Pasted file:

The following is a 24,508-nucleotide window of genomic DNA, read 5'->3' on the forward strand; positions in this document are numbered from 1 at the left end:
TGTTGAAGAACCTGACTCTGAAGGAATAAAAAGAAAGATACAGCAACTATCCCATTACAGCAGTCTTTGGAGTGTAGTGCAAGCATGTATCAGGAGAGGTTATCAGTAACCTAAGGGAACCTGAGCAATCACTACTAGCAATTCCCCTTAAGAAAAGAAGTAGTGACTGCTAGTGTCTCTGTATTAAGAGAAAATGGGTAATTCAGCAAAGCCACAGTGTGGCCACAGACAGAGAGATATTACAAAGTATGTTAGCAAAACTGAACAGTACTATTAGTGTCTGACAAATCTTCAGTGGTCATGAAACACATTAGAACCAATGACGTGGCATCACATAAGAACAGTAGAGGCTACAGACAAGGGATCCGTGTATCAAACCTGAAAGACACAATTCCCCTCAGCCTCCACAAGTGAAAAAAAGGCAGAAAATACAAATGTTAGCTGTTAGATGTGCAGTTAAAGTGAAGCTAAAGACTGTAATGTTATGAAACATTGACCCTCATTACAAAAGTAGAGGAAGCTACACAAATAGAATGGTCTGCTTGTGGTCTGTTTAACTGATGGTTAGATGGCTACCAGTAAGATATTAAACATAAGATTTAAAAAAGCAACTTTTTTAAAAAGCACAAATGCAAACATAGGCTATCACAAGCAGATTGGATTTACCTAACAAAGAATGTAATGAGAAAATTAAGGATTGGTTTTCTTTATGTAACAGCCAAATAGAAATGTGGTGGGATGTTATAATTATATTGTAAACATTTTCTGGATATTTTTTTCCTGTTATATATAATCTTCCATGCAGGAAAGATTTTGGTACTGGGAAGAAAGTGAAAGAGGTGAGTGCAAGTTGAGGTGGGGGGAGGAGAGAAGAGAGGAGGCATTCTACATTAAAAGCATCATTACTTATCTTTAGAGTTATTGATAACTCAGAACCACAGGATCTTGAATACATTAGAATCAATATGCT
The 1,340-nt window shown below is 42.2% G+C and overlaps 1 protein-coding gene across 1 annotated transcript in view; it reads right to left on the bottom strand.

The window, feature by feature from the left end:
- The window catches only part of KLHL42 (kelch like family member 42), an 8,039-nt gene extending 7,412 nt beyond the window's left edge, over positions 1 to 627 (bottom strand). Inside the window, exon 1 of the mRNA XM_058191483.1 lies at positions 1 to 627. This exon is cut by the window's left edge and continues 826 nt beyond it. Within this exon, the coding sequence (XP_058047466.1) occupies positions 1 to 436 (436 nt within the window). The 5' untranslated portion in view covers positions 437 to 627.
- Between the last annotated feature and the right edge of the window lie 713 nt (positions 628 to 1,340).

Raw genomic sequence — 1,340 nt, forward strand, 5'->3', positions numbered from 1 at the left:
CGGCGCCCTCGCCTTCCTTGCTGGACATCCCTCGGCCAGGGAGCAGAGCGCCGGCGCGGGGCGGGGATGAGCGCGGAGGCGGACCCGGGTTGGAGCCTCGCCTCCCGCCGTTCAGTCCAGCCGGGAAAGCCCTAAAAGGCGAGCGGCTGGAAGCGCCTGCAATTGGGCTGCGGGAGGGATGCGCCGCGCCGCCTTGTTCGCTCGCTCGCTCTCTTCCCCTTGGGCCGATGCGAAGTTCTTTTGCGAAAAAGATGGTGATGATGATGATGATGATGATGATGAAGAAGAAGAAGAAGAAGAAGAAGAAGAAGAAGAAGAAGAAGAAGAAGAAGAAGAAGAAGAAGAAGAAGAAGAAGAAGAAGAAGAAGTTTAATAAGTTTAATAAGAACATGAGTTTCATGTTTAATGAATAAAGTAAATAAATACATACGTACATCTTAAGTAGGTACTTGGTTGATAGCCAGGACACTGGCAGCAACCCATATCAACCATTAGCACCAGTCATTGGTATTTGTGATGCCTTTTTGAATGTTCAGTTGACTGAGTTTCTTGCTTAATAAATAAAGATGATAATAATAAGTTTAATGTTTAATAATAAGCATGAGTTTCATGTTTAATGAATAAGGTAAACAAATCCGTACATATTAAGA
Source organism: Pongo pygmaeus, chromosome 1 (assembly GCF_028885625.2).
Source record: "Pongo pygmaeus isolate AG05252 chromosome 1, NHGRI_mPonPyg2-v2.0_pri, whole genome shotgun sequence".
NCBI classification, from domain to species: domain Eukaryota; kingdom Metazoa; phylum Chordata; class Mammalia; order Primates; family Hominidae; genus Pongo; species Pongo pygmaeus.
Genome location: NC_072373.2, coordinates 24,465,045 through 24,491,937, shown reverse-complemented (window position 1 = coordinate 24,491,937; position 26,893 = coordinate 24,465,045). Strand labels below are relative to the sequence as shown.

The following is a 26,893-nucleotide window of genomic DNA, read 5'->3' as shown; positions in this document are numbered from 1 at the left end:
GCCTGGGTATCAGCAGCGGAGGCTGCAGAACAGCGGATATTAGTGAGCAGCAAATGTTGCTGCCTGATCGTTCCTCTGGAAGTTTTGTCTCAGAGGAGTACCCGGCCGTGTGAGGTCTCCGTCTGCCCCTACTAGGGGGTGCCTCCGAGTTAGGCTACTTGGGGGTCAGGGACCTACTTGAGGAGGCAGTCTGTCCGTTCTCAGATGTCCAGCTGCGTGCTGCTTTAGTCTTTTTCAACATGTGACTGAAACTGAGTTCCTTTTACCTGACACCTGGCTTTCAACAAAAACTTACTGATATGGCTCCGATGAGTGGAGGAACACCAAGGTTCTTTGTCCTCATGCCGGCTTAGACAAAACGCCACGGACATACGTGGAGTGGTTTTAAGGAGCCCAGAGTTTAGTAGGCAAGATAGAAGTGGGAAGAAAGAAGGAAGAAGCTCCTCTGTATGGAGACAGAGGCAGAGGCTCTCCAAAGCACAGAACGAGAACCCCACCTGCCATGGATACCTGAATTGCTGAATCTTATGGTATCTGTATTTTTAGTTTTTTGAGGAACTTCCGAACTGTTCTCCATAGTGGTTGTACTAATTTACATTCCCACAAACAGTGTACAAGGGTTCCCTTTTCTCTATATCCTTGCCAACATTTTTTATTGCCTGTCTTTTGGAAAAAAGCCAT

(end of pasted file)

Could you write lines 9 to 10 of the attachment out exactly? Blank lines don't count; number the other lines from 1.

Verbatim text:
Source organism: Pongo pygmaeus, chromosome 1 (assembly GCF_028885625.2).
Source record: "Pongo pygmaeus isolate AG05252 chromosome 1, NHGRI_mPonPyg2-v2.0_pri, whole genome shotgun sequence".